Stability of daily home-based measures of postural control over an 8-week period in highly functioning older adults

Eur J Appl Physiol. 2015 Feb;115(2):437-49. doi: 10.1007/s00421-014-3034-3. Epub 2014 Oct 26.


Purpose: The focus of this study was to monitor daily objective measures of standing postural control over an 8-week period, recorded in a person's home, in a population of healthy older adults. Establishing natural patterns of variation in the day-to-day signal, occurring in the relative absence of functional decline or disease, would enable us to determine thresholds for changes in postural control from baseline that could be considered clinically important.

Methods: Eighteen community-dwelling older adults (3 M, 15 F, 72 ± 6 years) participated in a home-based trial where each day they were asked to complete a technology-enabled routine consisting of a short questionnaire, as well as a quiet standing balance trial. Centre of pressure (COP) excursions were calculated over the course of each daily balance trial to generate variables such as postural sway length and mean sway frequency.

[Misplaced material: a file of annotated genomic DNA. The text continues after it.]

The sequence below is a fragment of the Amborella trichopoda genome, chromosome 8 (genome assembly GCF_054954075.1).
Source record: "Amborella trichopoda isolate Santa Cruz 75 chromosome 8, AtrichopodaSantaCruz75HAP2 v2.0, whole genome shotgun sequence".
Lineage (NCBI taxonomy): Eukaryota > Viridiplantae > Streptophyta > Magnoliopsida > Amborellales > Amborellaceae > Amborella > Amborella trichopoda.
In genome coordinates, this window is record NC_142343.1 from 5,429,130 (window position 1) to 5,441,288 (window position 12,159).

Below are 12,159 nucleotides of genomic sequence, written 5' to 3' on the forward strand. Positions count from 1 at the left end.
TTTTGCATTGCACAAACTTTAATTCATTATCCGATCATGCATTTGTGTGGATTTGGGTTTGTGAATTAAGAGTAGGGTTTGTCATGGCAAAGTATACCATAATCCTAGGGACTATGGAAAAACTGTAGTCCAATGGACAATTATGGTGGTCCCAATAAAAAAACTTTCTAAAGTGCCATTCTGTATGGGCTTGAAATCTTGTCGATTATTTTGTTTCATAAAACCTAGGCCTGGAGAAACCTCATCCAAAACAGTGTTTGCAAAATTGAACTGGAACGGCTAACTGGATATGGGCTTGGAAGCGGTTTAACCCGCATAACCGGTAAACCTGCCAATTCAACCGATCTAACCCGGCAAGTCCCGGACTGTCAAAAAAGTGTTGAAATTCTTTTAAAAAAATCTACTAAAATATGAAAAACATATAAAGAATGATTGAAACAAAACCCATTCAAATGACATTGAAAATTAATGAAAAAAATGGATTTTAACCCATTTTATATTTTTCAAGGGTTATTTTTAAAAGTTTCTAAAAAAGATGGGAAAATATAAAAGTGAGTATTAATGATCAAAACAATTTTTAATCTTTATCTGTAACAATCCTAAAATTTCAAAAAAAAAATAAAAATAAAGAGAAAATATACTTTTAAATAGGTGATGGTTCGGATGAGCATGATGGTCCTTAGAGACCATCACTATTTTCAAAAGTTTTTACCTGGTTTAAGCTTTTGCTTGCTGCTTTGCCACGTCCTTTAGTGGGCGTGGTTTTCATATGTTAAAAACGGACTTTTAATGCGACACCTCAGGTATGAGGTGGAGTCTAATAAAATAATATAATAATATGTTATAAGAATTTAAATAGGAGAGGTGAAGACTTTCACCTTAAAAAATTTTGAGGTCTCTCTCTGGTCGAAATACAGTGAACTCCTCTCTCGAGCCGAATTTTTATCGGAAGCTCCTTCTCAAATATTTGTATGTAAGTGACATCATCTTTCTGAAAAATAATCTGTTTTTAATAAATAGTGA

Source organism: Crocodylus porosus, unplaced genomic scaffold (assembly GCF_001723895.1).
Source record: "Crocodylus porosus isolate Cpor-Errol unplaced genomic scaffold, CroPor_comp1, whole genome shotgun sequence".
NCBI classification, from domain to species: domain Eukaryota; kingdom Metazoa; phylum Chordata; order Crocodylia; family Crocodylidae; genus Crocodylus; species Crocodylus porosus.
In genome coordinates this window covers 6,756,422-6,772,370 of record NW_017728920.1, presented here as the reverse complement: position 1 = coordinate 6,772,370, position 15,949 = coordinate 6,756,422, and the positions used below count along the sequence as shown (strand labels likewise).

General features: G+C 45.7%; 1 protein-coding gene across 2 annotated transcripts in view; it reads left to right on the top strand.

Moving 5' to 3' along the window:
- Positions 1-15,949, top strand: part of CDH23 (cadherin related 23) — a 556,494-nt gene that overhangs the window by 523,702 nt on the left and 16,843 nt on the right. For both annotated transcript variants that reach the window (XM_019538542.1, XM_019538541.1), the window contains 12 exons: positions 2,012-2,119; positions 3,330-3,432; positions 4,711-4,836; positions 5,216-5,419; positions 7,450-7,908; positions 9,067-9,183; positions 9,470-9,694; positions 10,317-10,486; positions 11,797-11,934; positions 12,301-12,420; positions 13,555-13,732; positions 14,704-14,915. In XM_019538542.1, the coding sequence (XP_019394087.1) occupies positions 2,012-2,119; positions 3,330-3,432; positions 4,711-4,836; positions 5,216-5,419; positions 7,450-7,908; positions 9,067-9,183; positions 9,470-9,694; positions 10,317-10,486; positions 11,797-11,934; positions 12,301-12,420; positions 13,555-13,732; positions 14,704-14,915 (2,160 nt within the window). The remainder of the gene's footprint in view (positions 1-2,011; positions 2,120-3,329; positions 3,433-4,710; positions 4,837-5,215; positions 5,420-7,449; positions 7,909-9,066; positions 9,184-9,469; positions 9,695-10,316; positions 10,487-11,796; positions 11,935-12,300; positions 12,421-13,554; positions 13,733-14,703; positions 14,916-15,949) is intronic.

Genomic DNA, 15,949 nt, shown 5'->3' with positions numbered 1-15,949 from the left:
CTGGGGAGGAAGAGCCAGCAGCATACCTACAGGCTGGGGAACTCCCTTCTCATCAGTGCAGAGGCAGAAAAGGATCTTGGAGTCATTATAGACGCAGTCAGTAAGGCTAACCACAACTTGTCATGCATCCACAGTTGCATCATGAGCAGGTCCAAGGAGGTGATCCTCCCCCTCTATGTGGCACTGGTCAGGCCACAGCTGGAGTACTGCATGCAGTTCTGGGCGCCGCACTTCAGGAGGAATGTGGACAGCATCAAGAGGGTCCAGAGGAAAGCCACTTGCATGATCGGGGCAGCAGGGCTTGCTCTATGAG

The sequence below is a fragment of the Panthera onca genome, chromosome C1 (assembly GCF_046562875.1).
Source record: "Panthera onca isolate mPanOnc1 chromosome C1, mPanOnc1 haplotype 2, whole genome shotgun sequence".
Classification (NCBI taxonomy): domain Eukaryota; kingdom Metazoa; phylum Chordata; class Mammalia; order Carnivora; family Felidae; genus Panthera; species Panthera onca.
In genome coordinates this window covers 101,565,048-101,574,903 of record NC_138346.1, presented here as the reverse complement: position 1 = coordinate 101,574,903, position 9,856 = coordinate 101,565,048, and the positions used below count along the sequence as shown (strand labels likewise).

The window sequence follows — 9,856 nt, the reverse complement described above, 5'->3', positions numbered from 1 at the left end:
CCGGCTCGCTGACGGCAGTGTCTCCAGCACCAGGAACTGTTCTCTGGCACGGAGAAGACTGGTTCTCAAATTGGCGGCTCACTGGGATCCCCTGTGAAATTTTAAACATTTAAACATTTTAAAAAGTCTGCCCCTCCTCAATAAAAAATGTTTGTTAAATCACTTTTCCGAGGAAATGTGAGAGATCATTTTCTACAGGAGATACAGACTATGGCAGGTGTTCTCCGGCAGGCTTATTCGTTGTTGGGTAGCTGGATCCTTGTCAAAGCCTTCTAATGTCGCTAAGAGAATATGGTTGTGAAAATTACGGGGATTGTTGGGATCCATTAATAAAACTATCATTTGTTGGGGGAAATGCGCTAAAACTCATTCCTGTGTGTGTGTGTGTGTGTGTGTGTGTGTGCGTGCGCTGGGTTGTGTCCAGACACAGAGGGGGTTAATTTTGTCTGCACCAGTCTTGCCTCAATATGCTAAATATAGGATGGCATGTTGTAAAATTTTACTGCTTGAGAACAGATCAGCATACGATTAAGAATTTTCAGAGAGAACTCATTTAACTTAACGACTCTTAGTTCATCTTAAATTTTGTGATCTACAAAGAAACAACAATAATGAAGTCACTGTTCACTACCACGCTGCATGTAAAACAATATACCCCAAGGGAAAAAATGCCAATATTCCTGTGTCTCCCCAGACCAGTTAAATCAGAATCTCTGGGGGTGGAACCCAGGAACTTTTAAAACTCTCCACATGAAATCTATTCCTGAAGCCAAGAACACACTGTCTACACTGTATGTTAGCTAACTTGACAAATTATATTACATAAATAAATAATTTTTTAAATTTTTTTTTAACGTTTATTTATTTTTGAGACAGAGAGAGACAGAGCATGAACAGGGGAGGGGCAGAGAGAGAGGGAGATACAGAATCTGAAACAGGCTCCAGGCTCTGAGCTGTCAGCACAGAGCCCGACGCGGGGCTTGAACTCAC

Results: The data demonstrated large differences between subjects in centre of pressure measures (coefficients of variation ranging 37-107 %, depending on the variable). Each participant also exhibited variations in their day-to-day trials (e.g. coefficients of variation across 8 weeks ranging ~17-56 %, within person for mean COP distance). Inter- and intra-subject differences were not strongly related to functional tests, suggesting that these variations were not necessarily aberrant movement patterns, but are seemingly representative of natural movement variability.

Conclusions: The idea of applying a group-focused approach at an individual level may result in misclassifying important changes for a particular individual. Early detection of deterioration can only be achieved through the creation of individual trajectories for each person, that are inherently self referential.

Publication types

  • Research Support, Non-U.S. Gov't

MeSH terms

  • Activities of Daily Living
  • Aged
  • Data Interpretation, Statistical
  • Female
  • Humans
  • Male
  • Postural Balance*
  • Remote Sensing Technology / methods*
  • Reproducibility of Results
  • Surveys and Questionnaires